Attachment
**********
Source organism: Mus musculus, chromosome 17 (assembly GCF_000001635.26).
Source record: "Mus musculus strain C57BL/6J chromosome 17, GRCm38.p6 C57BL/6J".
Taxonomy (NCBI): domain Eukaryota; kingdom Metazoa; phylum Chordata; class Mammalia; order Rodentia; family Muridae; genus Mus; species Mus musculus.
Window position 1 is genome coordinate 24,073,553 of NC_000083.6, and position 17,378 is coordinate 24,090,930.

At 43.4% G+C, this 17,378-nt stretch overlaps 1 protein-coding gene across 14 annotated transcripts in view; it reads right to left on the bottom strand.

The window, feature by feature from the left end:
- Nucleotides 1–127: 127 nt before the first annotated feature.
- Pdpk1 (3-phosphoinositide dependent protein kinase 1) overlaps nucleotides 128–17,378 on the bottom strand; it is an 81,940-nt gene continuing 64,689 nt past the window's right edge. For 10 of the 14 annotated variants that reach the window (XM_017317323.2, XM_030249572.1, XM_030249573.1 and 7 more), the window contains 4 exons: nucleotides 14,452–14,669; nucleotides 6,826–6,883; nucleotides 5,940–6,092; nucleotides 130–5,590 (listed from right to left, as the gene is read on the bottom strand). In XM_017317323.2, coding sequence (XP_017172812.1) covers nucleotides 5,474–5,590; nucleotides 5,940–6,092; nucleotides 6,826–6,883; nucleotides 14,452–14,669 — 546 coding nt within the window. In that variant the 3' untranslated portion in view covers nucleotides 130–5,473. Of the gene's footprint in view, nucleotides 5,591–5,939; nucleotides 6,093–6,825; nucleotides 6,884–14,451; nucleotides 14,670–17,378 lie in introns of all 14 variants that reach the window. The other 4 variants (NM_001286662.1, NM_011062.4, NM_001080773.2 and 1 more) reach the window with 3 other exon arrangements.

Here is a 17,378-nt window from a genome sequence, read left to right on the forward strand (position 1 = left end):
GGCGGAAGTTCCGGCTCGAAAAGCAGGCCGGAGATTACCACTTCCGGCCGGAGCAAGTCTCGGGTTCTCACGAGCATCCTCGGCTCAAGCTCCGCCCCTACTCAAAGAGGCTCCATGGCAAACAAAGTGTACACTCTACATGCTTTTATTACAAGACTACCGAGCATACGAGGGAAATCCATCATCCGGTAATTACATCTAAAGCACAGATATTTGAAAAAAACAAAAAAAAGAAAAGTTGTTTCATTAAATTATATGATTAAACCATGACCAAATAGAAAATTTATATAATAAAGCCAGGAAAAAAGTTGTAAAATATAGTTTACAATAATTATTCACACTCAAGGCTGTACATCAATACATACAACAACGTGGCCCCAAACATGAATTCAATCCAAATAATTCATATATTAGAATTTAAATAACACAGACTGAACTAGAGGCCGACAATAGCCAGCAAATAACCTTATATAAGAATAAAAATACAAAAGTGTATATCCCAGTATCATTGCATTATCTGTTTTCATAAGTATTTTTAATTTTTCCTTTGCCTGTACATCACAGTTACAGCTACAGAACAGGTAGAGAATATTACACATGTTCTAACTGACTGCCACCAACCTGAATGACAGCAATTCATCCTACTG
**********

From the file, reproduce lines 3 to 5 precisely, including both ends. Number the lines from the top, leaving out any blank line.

Taxonomy (NCBI): domain Eukaryota; kingdom Metazoa; phylum Chordata; class Mammalia; order Rodentia; family Muridae; genus Mus; species Mus musculus.
Window position 1 is genome coordinate 24,073,553 of NC_000083.6, and position 17,378 is coordinate 24,090,930.

At 43.4% G+C, this 17,378-nt stretch overlaps 1 protein-coding gene across 14 annotated transcripts in view; it reads right to left on the bottom strand.